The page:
More replies on the web: Aileen Apolo and Andrew de la Serna.

Six Quirks
May 22, 2007

I haven’t felt like blogging lately, so here’s a light post to satisfy being tagged by Karla and Rico.

  1. I have bipolar disorder. A lot of my quirks comes from that!
  2. I have short attention span in watching video, whether on TV or on the PC. Or movies. Unless it’s documentary, because…
  3. I’m not interested in fiction. I barely read or watch it. On the other hand, I am obsessed in learning facts and trivia. I started reading encyclopedia and news at a very young age. Thus, my addiction to Wikipedia.
  4. I like getting lost in new places and then finding my way. It helps that I like walking.
  5. I “eat like a girl,” so they say. I don’t like meat, steaks and the like. I like pasta, cake cookies and all kinds of sweets. Especially those with chocolate.
  6. I drink lots of water, alone. But I can eat a full meal without drinking anything. I can swallow up to 3 or so tablets or capsules of medicine standalone.

Now who to tag? I can’t think of anyone in particular… how about Pinoy Tech Scene folks? I see there are some new bloggers onboard. Introduce yourselves!

Problogging and Quitting your Job
May 12, 2007

Jayvee – one of the original Pinoy probloggers – asks bloggers if they can get time off from their job to attend a presscon.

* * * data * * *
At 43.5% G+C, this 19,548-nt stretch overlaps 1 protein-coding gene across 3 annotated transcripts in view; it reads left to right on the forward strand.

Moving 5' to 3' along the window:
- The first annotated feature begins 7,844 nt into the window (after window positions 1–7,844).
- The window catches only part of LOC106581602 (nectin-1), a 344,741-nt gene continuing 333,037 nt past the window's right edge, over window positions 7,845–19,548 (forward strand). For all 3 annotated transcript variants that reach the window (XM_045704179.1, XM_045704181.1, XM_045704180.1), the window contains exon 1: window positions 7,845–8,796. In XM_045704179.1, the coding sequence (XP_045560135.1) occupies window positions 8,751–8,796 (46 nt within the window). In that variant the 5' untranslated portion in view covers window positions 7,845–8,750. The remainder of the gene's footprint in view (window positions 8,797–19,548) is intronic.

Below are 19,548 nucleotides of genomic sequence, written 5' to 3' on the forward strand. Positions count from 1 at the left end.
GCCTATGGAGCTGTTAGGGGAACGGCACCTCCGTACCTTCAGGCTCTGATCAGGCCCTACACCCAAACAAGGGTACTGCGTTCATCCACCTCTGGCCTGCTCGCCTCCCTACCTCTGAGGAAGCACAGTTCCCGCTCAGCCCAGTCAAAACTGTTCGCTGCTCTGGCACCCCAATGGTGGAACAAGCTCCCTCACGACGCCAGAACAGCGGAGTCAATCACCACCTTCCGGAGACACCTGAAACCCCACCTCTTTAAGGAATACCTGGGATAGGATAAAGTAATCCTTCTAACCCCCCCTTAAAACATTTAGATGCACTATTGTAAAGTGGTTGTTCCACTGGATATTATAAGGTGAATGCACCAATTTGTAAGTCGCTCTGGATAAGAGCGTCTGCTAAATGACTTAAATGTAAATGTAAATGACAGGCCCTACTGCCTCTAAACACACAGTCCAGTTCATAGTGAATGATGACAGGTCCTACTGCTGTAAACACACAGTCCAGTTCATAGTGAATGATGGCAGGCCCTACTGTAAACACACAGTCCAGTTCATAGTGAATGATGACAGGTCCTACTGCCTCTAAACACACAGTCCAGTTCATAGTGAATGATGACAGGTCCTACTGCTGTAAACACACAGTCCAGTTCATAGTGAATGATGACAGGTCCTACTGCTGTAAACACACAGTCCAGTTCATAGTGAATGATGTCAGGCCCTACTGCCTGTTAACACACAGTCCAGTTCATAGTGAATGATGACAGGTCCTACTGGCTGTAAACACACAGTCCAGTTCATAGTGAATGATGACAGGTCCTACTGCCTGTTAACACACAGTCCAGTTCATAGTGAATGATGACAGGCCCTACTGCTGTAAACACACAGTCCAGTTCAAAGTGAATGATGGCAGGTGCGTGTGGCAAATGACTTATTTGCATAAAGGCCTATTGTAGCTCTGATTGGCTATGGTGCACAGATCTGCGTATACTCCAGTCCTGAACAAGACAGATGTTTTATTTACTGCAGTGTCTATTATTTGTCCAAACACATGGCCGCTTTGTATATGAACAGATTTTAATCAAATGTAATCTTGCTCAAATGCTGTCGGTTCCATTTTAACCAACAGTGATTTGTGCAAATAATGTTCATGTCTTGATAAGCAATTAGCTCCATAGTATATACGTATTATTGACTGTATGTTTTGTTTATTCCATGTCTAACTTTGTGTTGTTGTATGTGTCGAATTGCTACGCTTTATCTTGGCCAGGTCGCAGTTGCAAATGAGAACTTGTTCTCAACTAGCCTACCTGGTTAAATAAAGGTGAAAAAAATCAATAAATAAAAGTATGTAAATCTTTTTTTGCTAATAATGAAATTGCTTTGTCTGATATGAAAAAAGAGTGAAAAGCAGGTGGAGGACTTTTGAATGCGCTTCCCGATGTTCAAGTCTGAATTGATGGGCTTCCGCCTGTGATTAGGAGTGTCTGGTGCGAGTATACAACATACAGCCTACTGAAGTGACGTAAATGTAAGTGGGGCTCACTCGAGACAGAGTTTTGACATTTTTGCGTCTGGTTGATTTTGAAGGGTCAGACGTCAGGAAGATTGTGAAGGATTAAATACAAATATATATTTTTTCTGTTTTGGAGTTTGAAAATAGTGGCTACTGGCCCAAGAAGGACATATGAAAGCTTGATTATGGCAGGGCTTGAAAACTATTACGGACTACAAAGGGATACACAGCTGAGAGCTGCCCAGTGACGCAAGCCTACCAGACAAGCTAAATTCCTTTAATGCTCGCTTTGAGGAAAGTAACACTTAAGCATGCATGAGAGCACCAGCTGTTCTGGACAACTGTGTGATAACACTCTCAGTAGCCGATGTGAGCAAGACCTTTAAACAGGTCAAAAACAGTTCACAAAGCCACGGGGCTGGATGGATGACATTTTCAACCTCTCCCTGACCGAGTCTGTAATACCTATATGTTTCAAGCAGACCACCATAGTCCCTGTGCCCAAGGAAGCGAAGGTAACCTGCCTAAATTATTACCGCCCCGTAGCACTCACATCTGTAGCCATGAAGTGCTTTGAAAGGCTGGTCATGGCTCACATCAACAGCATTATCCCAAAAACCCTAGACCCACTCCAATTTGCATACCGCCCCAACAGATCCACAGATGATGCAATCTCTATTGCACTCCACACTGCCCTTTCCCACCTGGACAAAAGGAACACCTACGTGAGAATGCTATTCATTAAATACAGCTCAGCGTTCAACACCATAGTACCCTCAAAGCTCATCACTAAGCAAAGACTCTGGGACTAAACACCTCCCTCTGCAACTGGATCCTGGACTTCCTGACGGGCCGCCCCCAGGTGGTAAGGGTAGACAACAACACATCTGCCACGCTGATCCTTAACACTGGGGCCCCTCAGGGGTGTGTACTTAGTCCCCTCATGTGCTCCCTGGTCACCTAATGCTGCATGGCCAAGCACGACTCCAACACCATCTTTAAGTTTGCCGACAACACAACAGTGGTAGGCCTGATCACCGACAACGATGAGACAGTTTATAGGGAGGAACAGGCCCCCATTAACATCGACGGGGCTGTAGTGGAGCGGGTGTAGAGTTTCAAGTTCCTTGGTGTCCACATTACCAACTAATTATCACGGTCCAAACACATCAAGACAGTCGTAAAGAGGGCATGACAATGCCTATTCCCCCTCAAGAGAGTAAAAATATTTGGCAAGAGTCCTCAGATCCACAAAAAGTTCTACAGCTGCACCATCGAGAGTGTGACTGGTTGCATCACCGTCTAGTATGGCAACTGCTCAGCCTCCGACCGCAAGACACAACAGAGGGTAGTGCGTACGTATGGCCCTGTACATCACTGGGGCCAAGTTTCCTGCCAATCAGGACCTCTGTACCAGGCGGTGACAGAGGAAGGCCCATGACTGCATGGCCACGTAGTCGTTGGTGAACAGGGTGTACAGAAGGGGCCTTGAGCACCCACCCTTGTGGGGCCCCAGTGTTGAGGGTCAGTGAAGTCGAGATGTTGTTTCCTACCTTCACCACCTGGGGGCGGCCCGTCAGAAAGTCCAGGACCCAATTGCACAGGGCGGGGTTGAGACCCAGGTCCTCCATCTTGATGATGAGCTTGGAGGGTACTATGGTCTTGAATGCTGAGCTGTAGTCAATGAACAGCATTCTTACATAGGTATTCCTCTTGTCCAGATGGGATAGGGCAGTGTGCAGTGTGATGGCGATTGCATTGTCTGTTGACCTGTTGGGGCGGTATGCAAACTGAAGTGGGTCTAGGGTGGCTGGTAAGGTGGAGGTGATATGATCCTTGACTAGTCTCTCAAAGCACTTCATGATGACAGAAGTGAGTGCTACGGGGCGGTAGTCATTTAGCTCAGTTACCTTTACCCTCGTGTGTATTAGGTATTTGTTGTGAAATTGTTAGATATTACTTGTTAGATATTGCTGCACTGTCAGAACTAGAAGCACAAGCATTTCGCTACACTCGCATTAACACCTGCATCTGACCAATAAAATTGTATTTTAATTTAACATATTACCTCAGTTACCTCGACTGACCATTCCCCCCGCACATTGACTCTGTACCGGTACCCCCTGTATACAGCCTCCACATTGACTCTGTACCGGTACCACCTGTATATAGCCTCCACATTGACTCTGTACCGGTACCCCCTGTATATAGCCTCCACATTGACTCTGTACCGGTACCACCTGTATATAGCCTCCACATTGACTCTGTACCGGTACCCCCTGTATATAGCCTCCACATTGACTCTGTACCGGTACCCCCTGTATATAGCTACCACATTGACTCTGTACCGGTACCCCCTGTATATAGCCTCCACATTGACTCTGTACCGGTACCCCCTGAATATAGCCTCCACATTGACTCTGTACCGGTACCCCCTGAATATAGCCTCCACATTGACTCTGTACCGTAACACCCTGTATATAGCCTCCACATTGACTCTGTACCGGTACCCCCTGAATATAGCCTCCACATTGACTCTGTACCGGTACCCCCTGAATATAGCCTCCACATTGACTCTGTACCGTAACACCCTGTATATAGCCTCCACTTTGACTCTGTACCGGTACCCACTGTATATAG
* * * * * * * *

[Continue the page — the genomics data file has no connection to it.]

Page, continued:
My reply in his comments: No. This is conflict of interest with your day job. You can argue all day whether bloggers are media people or not, the fourth medium after print, radio and TV. But if you attend press events, then you’re not just a “‘writer” who writes about what you see and hear. Even if you can honestly say that you are writing without bias, still the direction of what you write about is shaped by the event.

So, quit your day job. Or work on something where you don’t have to commit your time.

The definition of “problogger” has been debated in the past, but I think it’s becoming clear to me. I posted earlier on why I’m not a problogger, but now I see it’s less about the money and more about the effort. If I put Adsense on this blog, earn from it, but continue to post like I do, I don’t think I’m a problogger.